In his State of the Union address, President Joe Biden has been using Social Security and Medicare as a political tools against Republicans. He has accused the Republicans in the House and Senate of having intentions to make changes to these programs. However, a fact-check by Townhall has revealed that Biden’s claim about the Republicans planning to sunset Social Security is unfounded.
"When I argued that we should freeze federal spending, I meant Social Security as well; I meant Medicare and Medicaid; I meant veterans' benefits; I meant every single, solitary thing in the government." — Joe Biden defending the proposed balanced budget amendment, January 1995 pic.twitter.com/5WQ1imljgg
— Walker Bragman (@WalkerBragman) May 3, 2019
President Joe Biden’s current actions are comparable to his past behavior, which he is now attempting to attribute to Republicans. In 1995, while serving as a Senator, Biden advocated for a “freeze” on federal outlays, including Social Security and Medicare, and various other budget items as part of an effort to phase out all federal programs. Biden specified that this included Social Security, Medicare, Medicaid, veterans’ benefits, and every other aspect of the government. This exceeds the number of attempts made by congressional Republicans to achieve similar objectives since Biden assumed office by four times.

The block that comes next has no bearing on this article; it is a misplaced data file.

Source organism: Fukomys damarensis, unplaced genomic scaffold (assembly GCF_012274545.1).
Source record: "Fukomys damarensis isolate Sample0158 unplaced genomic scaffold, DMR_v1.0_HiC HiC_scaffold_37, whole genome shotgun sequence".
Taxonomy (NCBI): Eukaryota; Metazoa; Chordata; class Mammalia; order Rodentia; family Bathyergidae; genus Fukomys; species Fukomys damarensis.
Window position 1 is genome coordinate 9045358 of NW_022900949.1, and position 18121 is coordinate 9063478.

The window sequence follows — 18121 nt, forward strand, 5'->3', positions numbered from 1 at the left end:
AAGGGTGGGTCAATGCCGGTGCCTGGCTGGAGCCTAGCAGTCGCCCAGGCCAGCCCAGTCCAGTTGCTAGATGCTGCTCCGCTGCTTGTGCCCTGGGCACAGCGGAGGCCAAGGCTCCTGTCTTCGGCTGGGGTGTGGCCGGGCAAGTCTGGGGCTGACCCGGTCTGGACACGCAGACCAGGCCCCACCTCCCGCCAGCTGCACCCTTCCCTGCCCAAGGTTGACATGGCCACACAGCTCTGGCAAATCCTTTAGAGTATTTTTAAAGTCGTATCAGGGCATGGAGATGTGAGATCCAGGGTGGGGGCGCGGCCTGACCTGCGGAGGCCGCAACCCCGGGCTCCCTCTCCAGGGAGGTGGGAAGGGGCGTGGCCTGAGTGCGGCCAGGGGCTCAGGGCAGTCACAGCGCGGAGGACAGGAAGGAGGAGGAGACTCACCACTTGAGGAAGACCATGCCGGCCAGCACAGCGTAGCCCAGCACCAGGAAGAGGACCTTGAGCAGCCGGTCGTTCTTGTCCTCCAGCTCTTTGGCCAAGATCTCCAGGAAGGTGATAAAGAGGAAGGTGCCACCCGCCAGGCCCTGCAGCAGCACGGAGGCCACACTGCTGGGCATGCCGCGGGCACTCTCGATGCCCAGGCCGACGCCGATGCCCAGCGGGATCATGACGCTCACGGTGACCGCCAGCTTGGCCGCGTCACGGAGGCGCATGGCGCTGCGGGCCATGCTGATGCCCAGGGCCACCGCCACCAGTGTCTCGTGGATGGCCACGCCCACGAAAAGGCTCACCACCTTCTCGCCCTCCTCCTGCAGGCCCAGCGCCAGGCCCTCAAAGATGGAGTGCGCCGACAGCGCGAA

During his time in the Senate, President Joe Biden persisted in advocating for reductions to entitlement programs like Social Security and Medicare. He supported tax cuts proposed by Reagan and partnered with Senator Chuck Grassley (R-IA) to promote a halt on all federal expenditures, including those allocated for Social Security. When he ran for President in the 2008 cycle, Biden once again expressed his willingness to consider making modifications to Social Security and Medicare, such as cost of living adjustments, in order to tackle the federal deficit.
President Biden has also shown his willingness to make changes to Social Security, such as cuts, means testing, or raising the minimum age, as part of a proposed “grand bargain” with congressional Republicans. Although the bargain eventually collapsed, Biden remains on the record as being open to the notion of reforming, cutting, or adjusting – whatever the term may be – a program that he now asserts is inviolable.
It appears that Joe Biden has a history of attempting to cut Social Security and Medicare more than congressional Republicans have done since he took office. His current stance of using these programs as a political weapon against Republicans is hypocritical and misleading.
The preceding article is a summary of an article that originally appeared on Townhall